Interleukin-1 receptor-associated kinase 1 (IRAK1), an essential mediator of innate immunity and inflammatory responses, is constitutively active in multiple cancers. We evaluated the role of IRAK1 in acute myeloid leukemia (AML) and assessed the inhibitory activity of multikinase inhibitor pacritinib on IRAK1 in AML. We demonstrated that IRAK1 is overexpressed in AML and provides a survival signal to AML cells. Genetic knockdown of IRAK1 in primary AML samples and xenograft model showed a significant reduction in leukemia burden. Kinase profiling indicated pacritinib has potent inhibitory activity against IRAK1. Computational modeling combined with site-directed mutagenesis demonstrated high-affinity binding of pacritinib to the IRAK1 kinase domain. Pacritinib exposure reduced IRAK1 phosphorylation in AML cells. A higher percentage of primary AML samples showed robust sensitivity to pacritinib, which inhibits FLT3, JAK2, and IRAK1, relative to FLT3 inhibitor quizartinib or JAK1/2 inhibitor ruxolitinib, demonstrating the importance of IRAK1 inhibition. Pacritinib inhibited the growth of AML cells harboring a variety of genetic abnormalities not limited to FLT3 and JAK2. Pacritinib treatment reduced AML progenitors in vitro and the leukemia burden in AML xenograft model. Overall, IRAK1 contributes to the survival of leukemic cells, and the suppression of IRAK1 may be beneficial among heterogeneous AML subtypes.

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This study was supported by National Institutes of Health grant 5R00CA151670-03 (AA), V Foundation Scholar Award (AA), American Cancer Society Research Scholar Award (AA), CTI Biopharma (AA), NIH Build Exito Pilot project (AA) and 1U01CA214116-01 (Rodland/Druker). BJD is a Howard Hughes Medical Institute Investigator and is supported by the Leukemia & Lymphoma Society Beat AML initiative. MM is an NIH Build Exito scholar. The authors thank Peter Kurre, Cristina Tognon, and Pierrette Lo for their critical feedback; Brian Junio for compiling the clinical characteristics data for primary AML samples. Dorian LaTocha and Brianna Garcia for flow cytometry data acquisition and analysis; Marina A. Gritsenko, Therese R. Clauss, Matthew E. Monroe, and Ronald J. Moore for help with phosphoproteomics; and Sarah Bowden for administrative support.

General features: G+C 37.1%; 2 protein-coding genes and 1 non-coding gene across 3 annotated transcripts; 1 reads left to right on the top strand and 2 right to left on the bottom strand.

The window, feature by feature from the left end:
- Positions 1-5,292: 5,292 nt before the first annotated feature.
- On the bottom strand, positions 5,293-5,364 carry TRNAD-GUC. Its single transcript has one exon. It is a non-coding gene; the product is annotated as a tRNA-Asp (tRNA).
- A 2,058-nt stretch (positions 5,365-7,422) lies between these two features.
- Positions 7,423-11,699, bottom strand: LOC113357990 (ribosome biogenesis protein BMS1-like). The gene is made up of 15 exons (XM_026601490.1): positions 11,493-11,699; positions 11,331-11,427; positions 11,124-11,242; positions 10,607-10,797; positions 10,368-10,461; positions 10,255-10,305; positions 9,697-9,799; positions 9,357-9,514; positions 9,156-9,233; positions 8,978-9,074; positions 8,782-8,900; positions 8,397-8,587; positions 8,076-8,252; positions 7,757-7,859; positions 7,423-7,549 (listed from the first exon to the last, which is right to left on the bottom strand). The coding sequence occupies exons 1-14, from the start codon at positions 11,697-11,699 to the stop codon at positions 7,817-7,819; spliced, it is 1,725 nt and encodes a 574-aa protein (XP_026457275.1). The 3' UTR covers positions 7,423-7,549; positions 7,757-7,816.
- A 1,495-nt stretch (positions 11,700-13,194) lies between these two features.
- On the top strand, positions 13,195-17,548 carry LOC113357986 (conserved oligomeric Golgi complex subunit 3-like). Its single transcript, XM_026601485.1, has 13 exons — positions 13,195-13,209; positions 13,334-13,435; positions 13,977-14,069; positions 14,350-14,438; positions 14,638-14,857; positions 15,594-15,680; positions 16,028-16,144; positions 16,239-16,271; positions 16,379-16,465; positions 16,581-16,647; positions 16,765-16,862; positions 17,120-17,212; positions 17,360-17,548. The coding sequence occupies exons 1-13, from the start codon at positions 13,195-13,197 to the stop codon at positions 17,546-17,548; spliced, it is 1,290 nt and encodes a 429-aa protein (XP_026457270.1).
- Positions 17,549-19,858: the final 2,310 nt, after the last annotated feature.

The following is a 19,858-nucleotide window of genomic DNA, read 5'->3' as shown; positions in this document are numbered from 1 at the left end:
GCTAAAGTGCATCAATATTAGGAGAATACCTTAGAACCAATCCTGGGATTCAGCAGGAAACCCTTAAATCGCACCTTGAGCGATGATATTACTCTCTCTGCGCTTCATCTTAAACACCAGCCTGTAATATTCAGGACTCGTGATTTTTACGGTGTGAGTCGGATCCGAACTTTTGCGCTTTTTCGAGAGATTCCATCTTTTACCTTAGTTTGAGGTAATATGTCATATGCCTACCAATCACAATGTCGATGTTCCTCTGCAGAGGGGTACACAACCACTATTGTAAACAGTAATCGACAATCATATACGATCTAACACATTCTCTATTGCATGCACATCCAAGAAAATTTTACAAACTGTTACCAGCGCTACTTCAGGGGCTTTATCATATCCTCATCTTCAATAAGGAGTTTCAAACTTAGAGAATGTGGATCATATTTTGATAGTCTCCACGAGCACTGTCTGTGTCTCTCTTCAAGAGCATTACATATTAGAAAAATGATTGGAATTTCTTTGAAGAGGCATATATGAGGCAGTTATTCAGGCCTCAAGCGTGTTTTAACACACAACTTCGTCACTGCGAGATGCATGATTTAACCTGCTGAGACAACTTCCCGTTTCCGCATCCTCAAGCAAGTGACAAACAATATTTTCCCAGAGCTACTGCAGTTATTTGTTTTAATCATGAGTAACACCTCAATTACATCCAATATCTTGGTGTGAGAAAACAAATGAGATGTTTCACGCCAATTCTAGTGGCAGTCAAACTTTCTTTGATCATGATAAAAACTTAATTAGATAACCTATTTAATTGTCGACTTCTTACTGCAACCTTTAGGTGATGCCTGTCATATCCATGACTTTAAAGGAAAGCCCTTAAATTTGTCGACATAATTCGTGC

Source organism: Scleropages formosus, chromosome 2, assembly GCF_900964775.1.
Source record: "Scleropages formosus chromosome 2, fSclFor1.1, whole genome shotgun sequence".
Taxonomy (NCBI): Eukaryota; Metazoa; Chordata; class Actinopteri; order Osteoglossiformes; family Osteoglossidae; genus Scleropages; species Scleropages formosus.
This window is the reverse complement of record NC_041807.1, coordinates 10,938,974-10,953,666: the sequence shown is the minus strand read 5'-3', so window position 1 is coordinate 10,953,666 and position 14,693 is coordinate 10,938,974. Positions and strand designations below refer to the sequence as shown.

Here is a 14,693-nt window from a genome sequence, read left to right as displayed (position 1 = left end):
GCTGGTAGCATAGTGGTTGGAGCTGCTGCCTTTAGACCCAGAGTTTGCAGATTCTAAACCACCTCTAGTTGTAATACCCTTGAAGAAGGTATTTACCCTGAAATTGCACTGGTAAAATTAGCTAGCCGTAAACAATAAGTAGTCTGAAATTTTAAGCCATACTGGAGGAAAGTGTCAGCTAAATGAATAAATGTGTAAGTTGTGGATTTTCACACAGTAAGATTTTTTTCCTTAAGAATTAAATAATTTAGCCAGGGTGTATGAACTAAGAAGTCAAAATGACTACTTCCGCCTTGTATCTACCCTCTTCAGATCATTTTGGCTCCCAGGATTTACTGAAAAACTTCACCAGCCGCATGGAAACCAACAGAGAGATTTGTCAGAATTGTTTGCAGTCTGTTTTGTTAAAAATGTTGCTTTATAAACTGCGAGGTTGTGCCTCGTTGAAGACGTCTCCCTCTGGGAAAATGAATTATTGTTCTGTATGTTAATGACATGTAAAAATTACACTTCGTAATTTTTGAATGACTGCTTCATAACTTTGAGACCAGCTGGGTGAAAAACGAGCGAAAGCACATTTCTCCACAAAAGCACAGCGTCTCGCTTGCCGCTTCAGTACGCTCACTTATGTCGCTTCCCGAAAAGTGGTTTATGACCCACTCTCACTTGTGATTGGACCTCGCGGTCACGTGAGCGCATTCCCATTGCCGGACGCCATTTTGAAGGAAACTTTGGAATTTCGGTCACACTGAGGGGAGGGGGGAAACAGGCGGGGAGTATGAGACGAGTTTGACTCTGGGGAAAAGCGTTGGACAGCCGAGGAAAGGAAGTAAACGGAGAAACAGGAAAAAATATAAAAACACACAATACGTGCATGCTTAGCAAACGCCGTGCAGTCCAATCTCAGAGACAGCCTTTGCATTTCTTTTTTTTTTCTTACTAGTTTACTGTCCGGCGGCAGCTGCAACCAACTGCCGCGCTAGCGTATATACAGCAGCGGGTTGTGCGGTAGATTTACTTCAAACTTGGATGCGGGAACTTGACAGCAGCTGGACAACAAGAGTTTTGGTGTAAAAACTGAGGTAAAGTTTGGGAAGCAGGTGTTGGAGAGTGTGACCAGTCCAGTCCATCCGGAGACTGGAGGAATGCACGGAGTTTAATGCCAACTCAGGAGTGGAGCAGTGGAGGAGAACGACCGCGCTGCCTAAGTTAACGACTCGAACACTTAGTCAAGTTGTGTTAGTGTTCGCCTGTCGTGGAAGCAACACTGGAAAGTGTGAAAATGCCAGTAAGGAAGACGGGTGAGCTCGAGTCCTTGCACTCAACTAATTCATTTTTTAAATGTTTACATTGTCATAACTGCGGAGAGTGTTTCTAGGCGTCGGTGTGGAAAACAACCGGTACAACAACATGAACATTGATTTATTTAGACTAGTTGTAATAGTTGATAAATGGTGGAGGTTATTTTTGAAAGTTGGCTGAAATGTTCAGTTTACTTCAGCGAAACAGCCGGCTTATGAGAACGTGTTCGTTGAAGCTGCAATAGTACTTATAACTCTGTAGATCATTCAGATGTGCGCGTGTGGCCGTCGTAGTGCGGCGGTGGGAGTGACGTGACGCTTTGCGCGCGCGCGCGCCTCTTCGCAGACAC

Author information


  1. Hematology and Medical Oncology, Knight Cancer Institute, Oregon Health & Science University, Portland, OR, USA

    • Mona M. Hosseini
    • , Stephen E. Kurtz
    • , Shawn Mahmood
    • , Brian J. Druker
    •  & Anupriya Agarwal
  2. Department of Pediatrics and Pediatric Blood &Cancer Biology Program, Oregon Health & Science University, Portland, OR, USA

    • Sherif Abdelhamed
    •  & Monika A. Davare
  3. Biostatistics Shared Resource, Knight Cancer Institute, Oregon Health & Science University, Portland, OR, USA

    • Andy Kaempf
    •  & Motomi Mori
  4. Department of Biochemistry and Molecular Biology, Oregon Health & Science University, Portland, OR, USA

    • Johannes Elferich
    •  & Ujwal Shinde
  5. Pacific Northwest National Laboratory, Richland, WA, USA

    • Jason E. McDermott
    • , Tao Liu
    • , Samuel H. Payne
    •  & Karin D. Rodland
  6. Howard Hughes Medical Institute, Portland, OR, USA

    • Brian J. Druker
  7. CTI BioPharma Corp, Seattle, WA, USA

    • Jack W. Singer
  8. Department of Molecular and Medical Genetics, Oregon Health & Science University, Portland, OR, USA

    • Anupriya Agarwal


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Conflict of interest

JWS is employed by and has equity ownership in CTI BioPharma, Corp. The authors report no other potential conflicts of interest to declare.

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Correspondence to Anupriya Agarwal.

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